There are a few factors which really don’t look good for Jaap Stam. Most pertinently, in this day and age, unless there is something more untoward happening off the pitch, players do not carry the can. Managers do, and this does not seem to be an anomalous situation.
Additionally, the timing of this bad spell is not ideal for the big Dutchman, based on the logic that a club will only provide a manager with funds in a transfer window if they believe he is the man for the job going forward. If you were on the board and you’d lost your faith in Stam, now is not the time of year you’d consider giving him a generous leash, as you’d rather get someone in place quickly for that transfer window.
He needs to turn things around pretty much immediately. Fans are leaving games early and that does not look good, or they’re not turning up at all, and that implies change is needed. Finally, of course, we must remember he is the victim of his own success, and that this is all taking place with a play-off final penalty shootout tailgating us in the rear view mirror, casting a darker light on this season.
The shadow of last season
This is the first main area that is a big negative for Mr Stam. I do think the majority of fans were of the mind that bettering last season’s accomplishments was unlikely, even matching them, but expecting us to be somewhere close appeared reasonable, with the mitigating factor that many teams had spent big, so our position in the table would probably reflect this.
Comparing current periods to previous seasons is always tricky, especially as the teams in the competition change and evolve. However, despite losing Danny Williams and Ali Al-Habsi, this is a squad that has largely been strengthened, with significant financial investment, so while taking it with a pinch of salt, the comparison still seems a reasonable benchmark for a successful campaign this season.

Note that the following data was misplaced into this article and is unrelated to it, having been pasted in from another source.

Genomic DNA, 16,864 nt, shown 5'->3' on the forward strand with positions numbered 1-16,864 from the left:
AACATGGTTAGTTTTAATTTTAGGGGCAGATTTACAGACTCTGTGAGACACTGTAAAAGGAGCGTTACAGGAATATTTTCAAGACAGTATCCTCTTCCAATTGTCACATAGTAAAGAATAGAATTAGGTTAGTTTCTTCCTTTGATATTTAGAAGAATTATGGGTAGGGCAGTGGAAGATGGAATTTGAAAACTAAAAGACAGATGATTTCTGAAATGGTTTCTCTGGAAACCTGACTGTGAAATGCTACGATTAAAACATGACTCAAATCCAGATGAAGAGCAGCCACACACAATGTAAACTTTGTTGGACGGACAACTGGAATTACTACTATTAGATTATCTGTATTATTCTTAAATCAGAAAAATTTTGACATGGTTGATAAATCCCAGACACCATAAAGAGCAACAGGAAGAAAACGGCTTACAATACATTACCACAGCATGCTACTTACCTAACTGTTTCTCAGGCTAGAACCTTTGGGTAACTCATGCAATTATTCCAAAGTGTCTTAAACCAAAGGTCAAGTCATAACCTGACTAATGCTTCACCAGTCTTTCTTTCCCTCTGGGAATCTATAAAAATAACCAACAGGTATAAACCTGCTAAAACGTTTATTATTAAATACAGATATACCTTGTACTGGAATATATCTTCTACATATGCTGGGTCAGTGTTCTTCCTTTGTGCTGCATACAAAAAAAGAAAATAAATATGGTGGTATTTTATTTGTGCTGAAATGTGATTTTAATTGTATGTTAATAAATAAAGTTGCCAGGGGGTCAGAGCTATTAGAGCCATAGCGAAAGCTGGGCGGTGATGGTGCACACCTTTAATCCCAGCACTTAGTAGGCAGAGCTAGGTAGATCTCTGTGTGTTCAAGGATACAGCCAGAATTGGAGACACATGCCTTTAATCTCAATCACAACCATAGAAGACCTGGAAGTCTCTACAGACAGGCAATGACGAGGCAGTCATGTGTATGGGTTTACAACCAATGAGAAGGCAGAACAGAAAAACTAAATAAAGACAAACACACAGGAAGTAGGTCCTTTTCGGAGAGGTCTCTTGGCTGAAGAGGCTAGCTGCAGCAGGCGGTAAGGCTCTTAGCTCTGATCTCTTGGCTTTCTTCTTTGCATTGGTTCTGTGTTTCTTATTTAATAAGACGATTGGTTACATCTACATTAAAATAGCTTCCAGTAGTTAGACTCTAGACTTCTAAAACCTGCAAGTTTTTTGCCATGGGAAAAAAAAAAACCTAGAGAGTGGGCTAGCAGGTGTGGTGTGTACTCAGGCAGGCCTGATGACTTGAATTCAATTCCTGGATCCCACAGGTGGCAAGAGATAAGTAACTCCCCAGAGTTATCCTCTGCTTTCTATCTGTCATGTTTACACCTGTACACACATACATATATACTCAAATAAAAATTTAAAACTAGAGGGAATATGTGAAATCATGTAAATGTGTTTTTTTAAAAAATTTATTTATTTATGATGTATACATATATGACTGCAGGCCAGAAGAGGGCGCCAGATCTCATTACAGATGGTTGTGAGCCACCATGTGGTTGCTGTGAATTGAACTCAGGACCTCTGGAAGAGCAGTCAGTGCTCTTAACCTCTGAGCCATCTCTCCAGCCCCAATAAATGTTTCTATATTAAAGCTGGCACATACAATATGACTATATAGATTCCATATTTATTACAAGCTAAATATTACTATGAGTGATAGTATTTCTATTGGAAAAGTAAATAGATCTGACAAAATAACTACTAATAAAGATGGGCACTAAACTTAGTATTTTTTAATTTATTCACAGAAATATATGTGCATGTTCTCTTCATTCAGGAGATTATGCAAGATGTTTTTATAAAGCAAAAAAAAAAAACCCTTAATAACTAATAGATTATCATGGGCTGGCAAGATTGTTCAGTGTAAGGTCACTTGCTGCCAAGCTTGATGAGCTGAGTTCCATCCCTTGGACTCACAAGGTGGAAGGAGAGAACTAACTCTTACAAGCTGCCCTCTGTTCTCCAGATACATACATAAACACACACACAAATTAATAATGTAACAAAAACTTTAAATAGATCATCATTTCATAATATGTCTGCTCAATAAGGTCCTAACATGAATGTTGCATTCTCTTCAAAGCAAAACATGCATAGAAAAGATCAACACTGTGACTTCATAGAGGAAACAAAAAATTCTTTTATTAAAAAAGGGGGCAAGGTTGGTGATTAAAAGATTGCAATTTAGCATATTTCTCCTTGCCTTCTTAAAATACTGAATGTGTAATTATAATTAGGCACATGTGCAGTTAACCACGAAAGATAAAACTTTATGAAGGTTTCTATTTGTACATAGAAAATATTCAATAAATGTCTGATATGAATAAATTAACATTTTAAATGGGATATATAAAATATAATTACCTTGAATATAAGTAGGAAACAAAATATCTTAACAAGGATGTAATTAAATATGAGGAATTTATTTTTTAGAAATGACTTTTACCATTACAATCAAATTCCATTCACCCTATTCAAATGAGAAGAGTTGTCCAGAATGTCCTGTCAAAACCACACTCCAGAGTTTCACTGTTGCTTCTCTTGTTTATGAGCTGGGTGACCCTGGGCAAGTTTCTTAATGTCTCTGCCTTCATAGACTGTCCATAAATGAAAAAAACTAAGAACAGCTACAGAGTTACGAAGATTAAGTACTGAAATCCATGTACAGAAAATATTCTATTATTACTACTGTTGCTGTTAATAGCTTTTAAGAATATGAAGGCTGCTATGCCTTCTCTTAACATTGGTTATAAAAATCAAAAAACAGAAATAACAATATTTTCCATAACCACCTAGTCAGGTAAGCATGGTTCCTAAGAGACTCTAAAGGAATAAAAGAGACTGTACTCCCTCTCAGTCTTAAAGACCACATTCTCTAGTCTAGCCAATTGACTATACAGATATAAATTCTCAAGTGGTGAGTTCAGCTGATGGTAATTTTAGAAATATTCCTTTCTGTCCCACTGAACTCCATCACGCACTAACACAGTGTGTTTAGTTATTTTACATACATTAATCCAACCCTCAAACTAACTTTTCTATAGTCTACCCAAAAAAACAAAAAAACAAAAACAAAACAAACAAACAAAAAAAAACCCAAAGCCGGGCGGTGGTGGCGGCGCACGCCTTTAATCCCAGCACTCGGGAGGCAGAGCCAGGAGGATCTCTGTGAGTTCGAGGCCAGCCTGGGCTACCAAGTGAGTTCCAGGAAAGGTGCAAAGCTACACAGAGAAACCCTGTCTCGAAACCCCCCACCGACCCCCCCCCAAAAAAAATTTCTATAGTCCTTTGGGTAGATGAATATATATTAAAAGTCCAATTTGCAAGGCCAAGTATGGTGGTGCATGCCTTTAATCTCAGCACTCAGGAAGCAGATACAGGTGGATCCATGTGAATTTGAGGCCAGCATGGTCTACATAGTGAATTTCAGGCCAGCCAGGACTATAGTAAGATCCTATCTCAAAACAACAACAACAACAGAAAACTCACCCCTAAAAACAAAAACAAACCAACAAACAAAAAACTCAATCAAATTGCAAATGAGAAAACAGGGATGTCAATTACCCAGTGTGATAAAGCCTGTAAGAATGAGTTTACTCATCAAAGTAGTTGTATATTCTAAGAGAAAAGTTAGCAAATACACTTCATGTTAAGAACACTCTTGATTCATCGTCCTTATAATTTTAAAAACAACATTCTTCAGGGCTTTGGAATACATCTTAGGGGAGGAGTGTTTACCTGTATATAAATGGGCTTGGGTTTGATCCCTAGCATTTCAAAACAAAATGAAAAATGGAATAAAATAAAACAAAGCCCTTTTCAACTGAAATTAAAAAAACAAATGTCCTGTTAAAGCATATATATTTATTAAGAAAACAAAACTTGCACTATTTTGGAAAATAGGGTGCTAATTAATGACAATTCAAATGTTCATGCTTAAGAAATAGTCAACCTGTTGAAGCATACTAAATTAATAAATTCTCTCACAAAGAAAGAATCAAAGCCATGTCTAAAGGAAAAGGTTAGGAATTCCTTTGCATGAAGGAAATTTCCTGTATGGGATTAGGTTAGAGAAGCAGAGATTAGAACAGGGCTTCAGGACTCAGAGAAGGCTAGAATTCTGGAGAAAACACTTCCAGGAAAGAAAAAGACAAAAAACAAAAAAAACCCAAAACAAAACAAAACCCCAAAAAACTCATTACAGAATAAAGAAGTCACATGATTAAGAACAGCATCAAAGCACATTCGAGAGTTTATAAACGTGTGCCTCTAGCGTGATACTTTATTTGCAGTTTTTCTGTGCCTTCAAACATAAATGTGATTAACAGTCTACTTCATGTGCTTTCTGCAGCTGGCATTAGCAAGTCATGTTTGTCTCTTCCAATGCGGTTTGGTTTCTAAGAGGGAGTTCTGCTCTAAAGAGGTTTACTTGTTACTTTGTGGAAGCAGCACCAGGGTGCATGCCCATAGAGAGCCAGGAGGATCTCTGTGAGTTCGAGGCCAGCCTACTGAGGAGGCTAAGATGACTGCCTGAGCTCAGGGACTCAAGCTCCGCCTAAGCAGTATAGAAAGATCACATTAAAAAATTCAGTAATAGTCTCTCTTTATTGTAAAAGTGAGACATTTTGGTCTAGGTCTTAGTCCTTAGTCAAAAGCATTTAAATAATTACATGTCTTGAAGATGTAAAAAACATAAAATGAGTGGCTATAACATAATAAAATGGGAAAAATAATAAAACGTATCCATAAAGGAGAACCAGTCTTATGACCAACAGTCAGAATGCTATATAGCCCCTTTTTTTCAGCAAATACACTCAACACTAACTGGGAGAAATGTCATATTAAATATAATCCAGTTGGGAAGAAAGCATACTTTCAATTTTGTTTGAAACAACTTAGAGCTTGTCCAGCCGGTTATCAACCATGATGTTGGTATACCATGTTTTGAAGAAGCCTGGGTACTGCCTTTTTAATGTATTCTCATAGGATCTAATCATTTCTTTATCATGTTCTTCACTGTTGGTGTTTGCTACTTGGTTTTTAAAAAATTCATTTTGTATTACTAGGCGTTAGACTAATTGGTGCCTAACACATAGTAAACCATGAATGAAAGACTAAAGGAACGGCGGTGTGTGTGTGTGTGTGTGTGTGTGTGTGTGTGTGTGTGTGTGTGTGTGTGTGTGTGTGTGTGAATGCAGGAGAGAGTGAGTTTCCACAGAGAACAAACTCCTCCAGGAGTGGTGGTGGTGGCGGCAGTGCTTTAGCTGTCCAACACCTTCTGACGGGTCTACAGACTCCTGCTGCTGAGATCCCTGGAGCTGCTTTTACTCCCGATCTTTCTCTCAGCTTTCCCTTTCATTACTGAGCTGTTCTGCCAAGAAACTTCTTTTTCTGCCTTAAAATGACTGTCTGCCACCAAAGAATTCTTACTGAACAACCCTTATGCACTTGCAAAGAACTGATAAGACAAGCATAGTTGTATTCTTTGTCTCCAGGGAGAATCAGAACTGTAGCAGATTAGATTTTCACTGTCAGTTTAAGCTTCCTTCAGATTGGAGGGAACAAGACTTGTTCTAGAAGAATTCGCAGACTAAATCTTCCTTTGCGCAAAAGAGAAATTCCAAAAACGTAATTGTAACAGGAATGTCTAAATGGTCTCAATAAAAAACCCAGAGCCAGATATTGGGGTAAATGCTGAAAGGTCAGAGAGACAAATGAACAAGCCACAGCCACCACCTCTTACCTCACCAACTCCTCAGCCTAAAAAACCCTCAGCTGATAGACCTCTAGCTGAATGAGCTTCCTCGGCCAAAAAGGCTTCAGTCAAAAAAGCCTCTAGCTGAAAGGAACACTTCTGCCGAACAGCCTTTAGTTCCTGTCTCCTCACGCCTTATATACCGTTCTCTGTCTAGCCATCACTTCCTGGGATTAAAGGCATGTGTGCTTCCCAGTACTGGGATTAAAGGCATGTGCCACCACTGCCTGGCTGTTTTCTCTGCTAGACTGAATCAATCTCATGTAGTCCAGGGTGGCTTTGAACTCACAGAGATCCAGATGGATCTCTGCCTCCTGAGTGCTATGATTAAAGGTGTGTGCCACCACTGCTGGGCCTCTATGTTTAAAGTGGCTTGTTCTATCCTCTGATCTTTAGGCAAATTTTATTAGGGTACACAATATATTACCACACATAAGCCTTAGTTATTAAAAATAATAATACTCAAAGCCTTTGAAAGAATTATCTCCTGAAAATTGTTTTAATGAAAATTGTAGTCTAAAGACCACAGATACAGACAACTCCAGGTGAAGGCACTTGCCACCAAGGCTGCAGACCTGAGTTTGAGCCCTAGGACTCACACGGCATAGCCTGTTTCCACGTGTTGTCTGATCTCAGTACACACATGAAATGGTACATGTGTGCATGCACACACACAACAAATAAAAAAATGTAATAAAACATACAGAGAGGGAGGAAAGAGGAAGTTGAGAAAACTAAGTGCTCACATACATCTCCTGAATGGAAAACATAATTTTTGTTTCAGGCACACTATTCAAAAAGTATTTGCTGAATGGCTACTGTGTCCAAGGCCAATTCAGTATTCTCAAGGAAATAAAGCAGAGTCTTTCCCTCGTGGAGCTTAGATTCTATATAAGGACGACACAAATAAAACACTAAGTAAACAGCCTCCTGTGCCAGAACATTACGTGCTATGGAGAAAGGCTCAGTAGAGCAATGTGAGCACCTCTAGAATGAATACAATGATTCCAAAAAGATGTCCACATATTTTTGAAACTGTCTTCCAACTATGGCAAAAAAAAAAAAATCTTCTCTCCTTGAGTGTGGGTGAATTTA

So, with half the season gone, how do we compare to last season? Well, there was plenty of Christmas cheer on Boxing Day 2016, as a Jonny Howson red card changed the game in the Royals’ favour and we went on to win 3-1 against Norwich City at the Mad Stad. This left us third in the table behind Newcastle and Brighton on 43 points… so yes… above Leeds.
We had a positive goal difference of three, and we’d seen a goal from the man who was going to propel us to new heights this season, Nelson Oliveira. Ahem. We then replicated this form almost exactly over the second half of the season, amassing a further 42 points and a positive goal difference of one and finishing in third.
Incidentally, the top six stayed exactly the same… apart from Leeds dropping out. If this season’s first half is replicated minus one point, we’d have enough to have stayed up by two points last term. Now of course, the classic Reading second-half run might be in the offing, but do any of us think it likely?
The goals have dried up
So where has it all gone wrong? Basically, it’s goals - the scoring or creation thereof. Stam’s style has always been divisive, but what has taken the edge off the boredom (for some) in the past has been either goals or wins.
We are, worryingly, currently on pace to score at least ten fewer goals this season. Modou Barrow has tucked away a tidy seven goals so far, but no one else has got over three. Liam Moore is joint second in the goal charts!